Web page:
Talking to Yourself and Health
Moms Who Talk to Themselves? Perfectly Normal
by Mommy MD Guide Rallie McAllister, MD, MPH
Motherhood isn’t always a cake walk. Missed sleep, fatigue, and worry can give moms a major case of brain drain. On the craziest days, you might even wonder if you’re losing your mind. It’s possible, but talking to yourself is not a reliable indicator.
If you talk to yourself, you’re not alone. Most adults report talking to themselves at least every few days, and some admit that they talk to themselves on an hourly basis.
Does talking to yourself mean that you might be a bit crazy? Not at all, according to the results of a recent study*. As a parent, you’ve probably observed this behavior in your child. Children often talk to themselves as a way of learning and remembering new information: counting from one to ten, saying their ABCs, and guiding themselves through the process of tying their shoes.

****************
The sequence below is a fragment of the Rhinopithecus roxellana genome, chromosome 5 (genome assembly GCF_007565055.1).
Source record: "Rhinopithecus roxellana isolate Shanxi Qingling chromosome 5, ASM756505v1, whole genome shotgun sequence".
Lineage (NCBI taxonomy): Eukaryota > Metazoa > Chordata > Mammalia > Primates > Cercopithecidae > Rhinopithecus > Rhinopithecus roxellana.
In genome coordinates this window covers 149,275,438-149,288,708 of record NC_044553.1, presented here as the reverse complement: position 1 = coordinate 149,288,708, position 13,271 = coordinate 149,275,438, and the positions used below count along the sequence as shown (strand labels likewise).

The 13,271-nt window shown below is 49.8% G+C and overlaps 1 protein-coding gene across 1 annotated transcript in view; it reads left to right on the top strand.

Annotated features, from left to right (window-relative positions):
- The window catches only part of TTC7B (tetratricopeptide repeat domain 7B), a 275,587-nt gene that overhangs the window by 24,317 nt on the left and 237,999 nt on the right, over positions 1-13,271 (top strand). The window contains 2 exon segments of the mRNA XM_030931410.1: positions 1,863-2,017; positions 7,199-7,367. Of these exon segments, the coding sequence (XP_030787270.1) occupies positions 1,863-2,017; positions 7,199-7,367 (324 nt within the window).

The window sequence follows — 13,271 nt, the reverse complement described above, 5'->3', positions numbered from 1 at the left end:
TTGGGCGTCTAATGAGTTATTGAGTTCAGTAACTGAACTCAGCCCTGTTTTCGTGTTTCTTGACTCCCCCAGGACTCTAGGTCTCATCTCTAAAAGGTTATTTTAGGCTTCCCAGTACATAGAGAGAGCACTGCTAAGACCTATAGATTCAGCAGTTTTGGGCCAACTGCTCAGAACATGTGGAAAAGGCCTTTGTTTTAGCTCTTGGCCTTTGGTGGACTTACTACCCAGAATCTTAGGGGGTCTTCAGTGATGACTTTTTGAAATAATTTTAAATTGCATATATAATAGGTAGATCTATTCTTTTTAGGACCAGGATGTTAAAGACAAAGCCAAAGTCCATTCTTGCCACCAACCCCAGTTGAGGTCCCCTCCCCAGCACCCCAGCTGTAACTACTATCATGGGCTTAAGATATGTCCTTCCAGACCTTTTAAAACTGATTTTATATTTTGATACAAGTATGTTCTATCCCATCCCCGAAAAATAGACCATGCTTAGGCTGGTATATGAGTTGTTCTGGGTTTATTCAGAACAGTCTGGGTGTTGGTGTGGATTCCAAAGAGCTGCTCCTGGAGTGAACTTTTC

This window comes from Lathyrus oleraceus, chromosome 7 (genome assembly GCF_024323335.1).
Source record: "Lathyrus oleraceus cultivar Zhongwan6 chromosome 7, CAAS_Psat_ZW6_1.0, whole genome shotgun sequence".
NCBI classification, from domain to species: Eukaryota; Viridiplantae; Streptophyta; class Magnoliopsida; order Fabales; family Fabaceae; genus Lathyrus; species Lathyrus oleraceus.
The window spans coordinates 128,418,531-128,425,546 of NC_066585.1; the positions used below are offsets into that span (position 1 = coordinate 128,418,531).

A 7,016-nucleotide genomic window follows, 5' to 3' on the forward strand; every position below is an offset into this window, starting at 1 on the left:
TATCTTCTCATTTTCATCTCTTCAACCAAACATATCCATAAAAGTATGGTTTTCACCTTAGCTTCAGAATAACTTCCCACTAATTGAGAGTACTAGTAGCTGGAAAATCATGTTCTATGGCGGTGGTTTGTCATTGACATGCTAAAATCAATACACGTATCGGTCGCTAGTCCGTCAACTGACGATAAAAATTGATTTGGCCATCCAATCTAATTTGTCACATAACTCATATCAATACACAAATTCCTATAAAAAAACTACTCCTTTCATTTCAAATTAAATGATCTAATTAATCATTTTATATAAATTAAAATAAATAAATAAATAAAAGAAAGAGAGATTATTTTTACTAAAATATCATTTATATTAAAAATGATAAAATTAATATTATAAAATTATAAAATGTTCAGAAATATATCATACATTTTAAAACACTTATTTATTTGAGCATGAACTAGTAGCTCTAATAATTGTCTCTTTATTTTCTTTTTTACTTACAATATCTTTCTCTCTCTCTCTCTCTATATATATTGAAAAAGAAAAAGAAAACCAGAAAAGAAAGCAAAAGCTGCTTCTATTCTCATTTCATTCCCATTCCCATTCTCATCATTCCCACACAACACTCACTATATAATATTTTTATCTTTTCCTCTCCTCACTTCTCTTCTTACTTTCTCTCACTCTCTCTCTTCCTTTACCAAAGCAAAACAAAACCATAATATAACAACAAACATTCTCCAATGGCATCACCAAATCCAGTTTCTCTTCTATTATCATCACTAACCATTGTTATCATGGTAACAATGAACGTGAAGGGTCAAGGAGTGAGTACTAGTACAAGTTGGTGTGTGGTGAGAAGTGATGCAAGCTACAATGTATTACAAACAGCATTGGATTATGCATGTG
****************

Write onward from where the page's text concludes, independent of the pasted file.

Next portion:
Researchers from the University of Pennsylvania and the University of Wisconsin recently conducted a series of experiments to determine whether talking to oneself can help people find particular items. The studies were inspired by the observation that many people—not just sleep-deprived moms—often talk to themselves when searching for something, such as lost keys, misplaced cell phones, and errant sippy cups.
The scientists found that talking to yourself can be advantageous, especially when searching for familiar items. Talking to yourself doesn’t mean that you’re crazy, but since your friends, family, and co-workers might not realize this, it’s best to use your inside voice when you do.
*Gary Lupyan, Daniel Swingley. Self-directed speech affects visual search performance. The Quarterly Journal of Experimental Psychology, 2011; : 1 DOI: 10.1080/17470218.2011.647039